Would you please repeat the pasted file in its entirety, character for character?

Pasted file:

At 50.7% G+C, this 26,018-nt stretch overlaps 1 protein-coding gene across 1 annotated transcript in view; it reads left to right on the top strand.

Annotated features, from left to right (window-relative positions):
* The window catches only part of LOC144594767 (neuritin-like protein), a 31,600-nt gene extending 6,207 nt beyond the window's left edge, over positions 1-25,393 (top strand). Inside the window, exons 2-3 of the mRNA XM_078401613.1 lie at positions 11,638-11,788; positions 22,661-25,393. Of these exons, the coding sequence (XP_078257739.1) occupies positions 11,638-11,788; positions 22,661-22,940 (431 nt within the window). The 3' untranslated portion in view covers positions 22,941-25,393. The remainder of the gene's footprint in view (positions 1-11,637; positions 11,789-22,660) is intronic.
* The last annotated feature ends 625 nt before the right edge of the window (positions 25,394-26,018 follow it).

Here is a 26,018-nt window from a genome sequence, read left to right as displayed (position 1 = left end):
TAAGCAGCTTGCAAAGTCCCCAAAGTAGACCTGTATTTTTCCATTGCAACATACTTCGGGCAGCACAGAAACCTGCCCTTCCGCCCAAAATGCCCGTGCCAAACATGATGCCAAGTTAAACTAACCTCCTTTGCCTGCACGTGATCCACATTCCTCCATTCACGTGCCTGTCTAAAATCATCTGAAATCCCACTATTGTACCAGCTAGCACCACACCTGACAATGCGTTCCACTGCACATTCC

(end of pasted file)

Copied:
At 50.7% G+C, this 26,018-nt stretch overlaps 1 protein-coding gene across 1 annotated transcript in view; it reads left to right on the top strand.

Annotated features, from left to right (window-relative positions):
* The window catches only part of LOC144594767 (neuritin-like protein), a 31,600-nt gene extending 6,207 nt beyond the window's left edge, over positions 1-25,393 (top strand). Inside the window, exons 2-3 of the mRNA XM_078401613.1 lie at positions 11,638-11,788; positions 22,661-25,393. Of these exons, the coding sequence (XP_078257739.1) occupies positions 11,638-11,788; positions 22,661-22,940 (431 nt within the window). The 3' untranslated portion in view covers positions 22,941-25,393. The remainder of the gene's footprint in view (positions 1-11,637; positions 11,789-22,660) is intronic.
* The last annotated feature ends 625 nt before the right edge of the window (positions 25,394-26,018 follow it).

Here is a 26,018-nt window from a genome sequence, read left to right as displayed (position 1 = left end):
TAAGCAGCTTGCAAAGTCCCCAAAGTAGACCTGTATTTTTCCATTGCAACATACTTCGGGCAGCACAGAAACCTGCCCTTCCGCCCAAAATGCCCGTGCCAAACATGATGCCAAGTTAAACTAACCTCCTTTGCCTGCACGTGATCCACATTCCTCCATTCACGTGCCTGTCTAAAATCATCTGAAATCCCACTATTGTACCAGCTAGCACCACACCTGACAATGCGTTCCACTGCACATTCC